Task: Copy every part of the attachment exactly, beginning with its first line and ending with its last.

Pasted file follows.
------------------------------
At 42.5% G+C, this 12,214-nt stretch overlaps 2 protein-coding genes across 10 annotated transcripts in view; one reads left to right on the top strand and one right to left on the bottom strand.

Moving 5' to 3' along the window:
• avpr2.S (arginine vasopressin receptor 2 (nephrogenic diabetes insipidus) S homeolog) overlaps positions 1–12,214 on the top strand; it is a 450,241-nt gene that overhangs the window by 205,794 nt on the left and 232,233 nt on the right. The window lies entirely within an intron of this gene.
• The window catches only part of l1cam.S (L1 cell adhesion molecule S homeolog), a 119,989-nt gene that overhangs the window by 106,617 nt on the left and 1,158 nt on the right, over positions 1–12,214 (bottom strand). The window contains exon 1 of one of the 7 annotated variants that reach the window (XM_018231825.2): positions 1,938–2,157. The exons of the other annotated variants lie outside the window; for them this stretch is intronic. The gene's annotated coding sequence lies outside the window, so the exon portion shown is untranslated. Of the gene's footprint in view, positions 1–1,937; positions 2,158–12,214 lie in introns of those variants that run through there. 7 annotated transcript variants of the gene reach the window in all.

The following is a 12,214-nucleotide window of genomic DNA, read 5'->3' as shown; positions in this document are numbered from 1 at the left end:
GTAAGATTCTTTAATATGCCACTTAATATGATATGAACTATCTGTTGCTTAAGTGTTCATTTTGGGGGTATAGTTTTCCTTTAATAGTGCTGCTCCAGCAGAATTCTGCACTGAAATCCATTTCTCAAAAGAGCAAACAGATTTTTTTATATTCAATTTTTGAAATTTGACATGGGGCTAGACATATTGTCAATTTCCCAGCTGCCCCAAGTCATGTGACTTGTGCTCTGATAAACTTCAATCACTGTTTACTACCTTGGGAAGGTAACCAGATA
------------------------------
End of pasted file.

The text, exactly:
At 42.5% G+C, this 12,214-nt stretch overlaps 2 protein-coding genes across 10 annotated transcripts in view; one reads left to right on the top strand and one right to left on the bottom strand.

Moving 5' to 3' along the window:
• avpr2.S (arginine vasopressin receptor 2 (nephrogenic diabetes insipidus) S homeolog) overlaps positions 1–12,214 on the top strand; it is a 450,241-nt gene that overhangs the window by 205,794 nt on the left and 232,233 nt on the right. The window lies entirely within an intron of this gene.
• The window catches only part of l1cam.S (L1 cell adhesion molecule S homeolog), a 119,989-nt gene that overhangs the window by 106,617 nt on the left and 1,158 nt on the right, over positions 1–12,214 (bottom strand). The window contains exon 1 of one of the 7 annotated variants that reach the window (XM_018231825.2): positions 1,938–2,157. The exons of the other annotated variants lie outside the window; for them this stretch is intronic. The gene's annotated coding sequence lies outside the window, so the exon portion shown is untranslated. Of the gene's footprint in view, positions 1–1,937; positions 2,158–12,214 lie in introns of those variants that run through there. 7 annotated transcript variants of the gene reach the window in all.

The following is a 12,214-nucleotide window of genomic DNA, read 5'->3' as shown; positions in this document are numbered from 1 at the left end:
GTAAGATTCTTTAATATGCCACTTAATATGATATGAACTATCTGTTGCTTAAGTGTTCATTTTGGGGGTATAGTTTTCCTTTAATAGTGCTGCTCCAGCAGAATTCTGCACTGAAATCCATTTCTCAAAAGAGCAAACAGATTTTTTTATATTCAATTTTTGAAATTTGACATGGGGCTAGACATATTGTCAATTTCCCAGCTGCCCCAAGTCATGTGACTTGTGCTCTGATAAACTTCAATCACTGTTTACTACCTTGGGAAGGTAACCAGATA